New machinery helps with weeding in Brighton

Brighton & Hove City Council has been trialling new machinery for weeding as part of a review into how it maintains pavements across the city.

This includes mechanical sweepers, weed rippers and specialist strimmers with weed ripping brushes.

Councillor Tim Rowkins and Councillor Theresa Fowler recently met with members of the Cityclean team to inspect the new machinery and hear their feedback.

They concluded that significant improvements have been made using the new machinery which will be used to accelerate weeding over the next few months.

the council said: “We know that weeds across Brighton & Hove have increased since the committee decision to end the use of glyphosate in 2019. We know that we must urgently get the situation back under control.

“Our priority is to ensure our streets, pavements and environment are safe and accessible for residents and to limit damage to highway infrastructure.

“We have a team dedicated to weeding and maintaining street access across the city and we’re trialling new methods and machinery to help us with weeding this season.”

This year the council also started recruitment early and filled the roles it advertised for.

Unlike in previous years, early recruitment success meant the council was able to get ahead with weeding and pavement maintenance before the weather warmed up.

“Our street cleansing operatives are also helping with maintaining pavements as part of their rounds and operatives usually based along the seafront help out with weeding on quieter days,” the council said.

“We’ve established a traffic light system to identify areas where weeding and pavement maintenance will be prioritised while we trial new weeding methods.”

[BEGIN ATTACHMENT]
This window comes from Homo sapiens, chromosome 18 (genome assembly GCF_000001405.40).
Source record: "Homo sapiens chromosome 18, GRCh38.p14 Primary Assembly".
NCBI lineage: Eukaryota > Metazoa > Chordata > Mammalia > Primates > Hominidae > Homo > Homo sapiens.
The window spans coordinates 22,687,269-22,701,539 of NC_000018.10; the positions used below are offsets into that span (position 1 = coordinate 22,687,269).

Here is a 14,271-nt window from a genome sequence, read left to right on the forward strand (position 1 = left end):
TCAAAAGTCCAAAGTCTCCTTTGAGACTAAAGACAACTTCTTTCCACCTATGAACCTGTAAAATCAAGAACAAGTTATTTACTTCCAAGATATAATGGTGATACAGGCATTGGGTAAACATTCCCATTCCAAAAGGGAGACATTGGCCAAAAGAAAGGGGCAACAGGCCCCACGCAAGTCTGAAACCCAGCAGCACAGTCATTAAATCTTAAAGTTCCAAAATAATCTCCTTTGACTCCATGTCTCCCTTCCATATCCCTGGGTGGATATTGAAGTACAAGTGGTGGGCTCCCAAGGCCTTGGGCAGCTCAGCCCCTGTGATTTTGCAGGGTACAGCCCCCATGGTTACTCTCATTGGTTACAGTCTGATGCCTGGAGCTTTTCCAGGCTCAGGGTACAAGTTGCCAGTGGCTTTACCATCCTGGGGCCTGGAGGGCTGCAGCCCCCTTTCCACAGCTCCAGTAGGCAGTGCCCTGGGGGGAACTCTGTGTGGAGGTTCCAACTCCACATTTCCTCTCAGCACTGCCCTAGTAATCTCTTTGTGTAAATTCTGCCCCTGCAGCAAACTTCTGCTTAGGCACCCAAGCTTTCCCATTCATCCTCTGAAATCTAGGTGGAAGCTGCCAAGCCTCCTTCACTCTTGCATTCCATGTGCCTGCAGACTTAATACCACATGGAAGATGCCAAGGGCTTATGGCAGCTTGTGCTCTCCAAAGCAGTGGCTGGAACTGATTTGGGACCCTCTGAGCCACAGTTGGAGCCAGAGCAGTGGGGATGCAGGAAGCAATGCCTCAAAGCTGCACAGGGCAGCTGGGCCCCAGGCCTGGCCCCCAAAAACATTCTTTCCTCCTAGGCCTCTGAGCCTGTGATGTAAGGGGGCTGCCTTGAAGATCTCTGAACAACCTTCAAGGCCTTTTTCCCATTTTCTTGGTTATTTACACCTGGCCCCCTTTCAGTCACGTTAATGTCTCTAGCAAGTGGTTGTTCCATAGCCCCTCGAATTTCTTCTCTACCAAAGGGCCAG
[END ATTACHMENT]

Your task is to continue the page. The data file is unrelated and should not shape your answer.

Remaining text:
Streets and highways across Brighton & Hove are ranked into red, amber and green zones based on information provided by its highways and street cleansing teams, as well as feedback from residents.

Red zones are areas where access, trip hazards and damage to highways are more likely to be a priority. 

Councillor Tim Rowkins, Chair of the City Environment, South Downs and The Sea Committee, said: “We know that dealing with weeds on our pavements is a top priority for residents and so we are looking at several additional tools to accelerate our weeding and ensure our pavements are accessible for our residents.

“I have been regularly meeting with our street team and I was pleased to be able to inspect the new machinery. The brush weeder was particularly impressive.

“Our new traffic light system and machinery have meant we’ve been able to tackle weeding more effectively this season, but there is still a lot of progress to be made. We look forward to reviewing and sharing future weeding plans with residents.”

The council added: “While we have a responsibility to ensure our streets and pavements are safe and accessible, plants we often call weeds, can benefit us.

Plants help to cool our city, absorb rainfall and help with air pollution. By allowing plants such as dandelions, common knapweed and red deadnettle to flower, we’re able to create joined-up habitats that provide food and shelter for local insects and wildlife. Plants provide important pollen and nectar resources, which help feed our hungry birds, bats, amphibians and mammals, including hedgehogs.”


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